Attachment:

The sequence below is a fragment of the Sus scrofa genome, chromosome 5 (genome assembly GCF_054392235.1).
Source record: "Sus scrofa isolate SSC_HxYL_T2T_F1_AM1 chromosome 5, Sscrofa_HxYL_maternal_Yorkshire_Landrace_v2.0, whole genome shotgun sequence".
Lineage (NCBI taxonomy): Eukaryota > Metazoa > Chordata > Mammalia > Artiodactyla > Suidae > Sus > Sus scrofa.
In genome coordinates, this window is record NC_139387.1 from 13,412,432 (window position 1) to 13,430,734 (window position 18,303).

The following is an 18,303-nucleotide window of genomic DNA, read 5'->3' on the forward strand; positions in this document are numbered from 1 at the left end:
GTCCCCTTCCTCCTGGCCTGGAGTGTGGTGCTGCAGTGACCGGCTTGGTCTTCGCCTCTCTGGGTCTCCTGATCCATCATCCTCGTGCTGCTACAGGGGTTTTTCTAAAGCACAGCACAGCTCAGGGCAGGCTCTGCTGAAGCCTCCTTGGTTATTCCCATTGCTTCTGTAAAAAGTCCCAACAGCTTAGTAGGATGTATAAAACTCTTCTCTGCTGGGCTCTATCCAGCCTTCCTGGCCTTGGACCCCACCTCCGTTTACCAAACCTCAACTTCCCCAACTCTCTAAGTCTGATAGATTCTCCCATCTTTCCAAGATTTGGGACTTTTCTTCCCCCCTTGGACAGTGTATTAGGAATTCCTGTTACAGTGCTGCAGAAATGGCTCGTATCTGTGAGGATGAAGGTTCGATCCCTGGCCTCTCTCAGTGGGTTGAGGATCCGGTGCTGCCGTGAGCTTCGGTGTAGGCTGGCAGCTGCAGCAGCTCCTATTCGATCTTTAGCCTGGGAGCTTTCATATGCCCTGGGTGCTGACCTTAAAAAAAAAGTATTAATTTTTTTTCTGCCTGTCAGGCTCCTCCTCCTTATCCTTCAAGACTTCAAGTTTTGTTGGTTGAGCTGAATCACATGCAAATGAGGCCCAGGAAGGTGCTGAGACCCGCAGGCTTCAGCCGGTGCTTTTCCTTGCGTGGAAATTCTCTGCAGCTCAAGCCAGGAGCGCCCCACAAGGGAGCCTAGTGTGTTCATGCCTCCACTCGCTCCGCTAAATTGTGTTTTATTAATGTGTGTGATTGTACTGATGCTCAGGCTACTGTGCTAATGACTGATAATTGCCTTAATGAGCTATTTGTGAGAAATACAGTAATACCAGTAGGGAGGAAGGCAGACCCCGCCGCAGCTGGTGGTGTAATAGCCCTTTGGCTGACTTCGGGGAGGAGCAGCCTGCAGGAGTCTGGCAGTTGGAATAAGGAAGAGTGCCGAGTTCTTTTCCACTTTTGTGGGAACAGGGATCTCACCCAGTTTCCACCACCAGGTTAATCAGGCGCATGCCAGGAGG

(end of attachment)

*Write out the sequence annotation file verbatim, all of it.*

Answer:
The sequence below is a fragment of the Sus scrofa genome, chromosome 5 (genome assembly GCF_054392235.1).
Source record: "Sus scrofa isolate SSC_HxYL_T2T_F1_AM1 chromosome 5, Sscrofa_HxYL_maternal_Yorkshire_Landrace_v2.0, whole genome shotgun sequence".
Lineage (NCBI taxonomy): Eukaryota > Metazoa > Chordata > Mammalia > Artiodactyla > Suidae > Sus > Sus scrofa.
In genome coordinates, this window is record NC_139387.1 from 13,412,432 (window position 1) to 13,430,734 (window position 18,303).

The following is an 18,303-nucleotide window of genomic DNA, read 5'->3' on the forward strand; positions in this document are numbered from 1 at the left end:
GTCCCCTTCCTCCTGGCCTGGAGTGTGGTGCTGCAGTGACCGGCTTGGTCTTCGCCTCTCTGGGTCTCCTGATCCATCATCCTCGTGCTGCTACAGGGGTTTTTCTAAAGCACAGCACAGCTCAGGGCAGGCTCTGCTGAAGCCTCCTTGGTTATTCCCATTGCTTCTGTAAAAAGTCCCAACAGCTTAGTAGGATGTATAAAACTCTTCTCTGCTGGGCTCTATCCAGCCTTCCTGGCCTTGGACCCCACCTCCGTTTACCAAACCTCAACTTCCCCAACTCTCTAAGTCTGATAGATTCTCCCATCTTTCCAAGATTTGGGACTTTTCTTCCCCCCTTGGACAGTGTATTAGGAATTCCTGTTACAGTGCTGCAGAAATGGCTCGTATCTGTGAGGATGAAGGTTCGATCCCTGGCCTCTCTCAGTGGGTTGAGGATCCGGTGCTGCCGTGAGCTTCGGTGTAGGCTGGCAGCTGCAGCAGCTCCTATTCGATCTTTAGCCTGGGAGCTTTCATATGCCCTGGGTGCTGACCTTAAAAAAAAAGTATTAATTTTTTTTCTGCCTGTCAGGCTCCTCCTCCTTATCCTTCAAGACTTCAAGTTTTGTTGGTTGAGCTGAATCACATGCAAATGAGGCCCAGGAAGGTGCTGAGACCCGCAGGCTTCAGCCGGTGCTTTTCCTTGCGTGGAAATTCTCTGCAGCTCAAGCCAGGAGCGCCCCACAAGGGAGCCTAGTGTGTTCATGCCTCCACTCGCTCCGCTAAATTGTGTTTTATTAATGTGTGTGATTGTACTGATGCTCAGGCTACTGTGCTAATGACTGATAATTGCCTTAATGAGCTATTTGTGAGAAATACAGTAATACCAGTAGGGAGGAAGGCAGACCCCGCCGCAGCTGGTGGTGTAATAGCCCTTTGGCTGACTTCGGGGAGGAGCAGCCTGCAGGAGTCTGGCAGTTGGAATAAGGAAGAGTGCCGAGTTCTTTTCCACTTTTGTGGGAACAGGGATCTCACCCAGTTTCCACCACCAGGTTAATCAGGCGCATGCCAGGAGG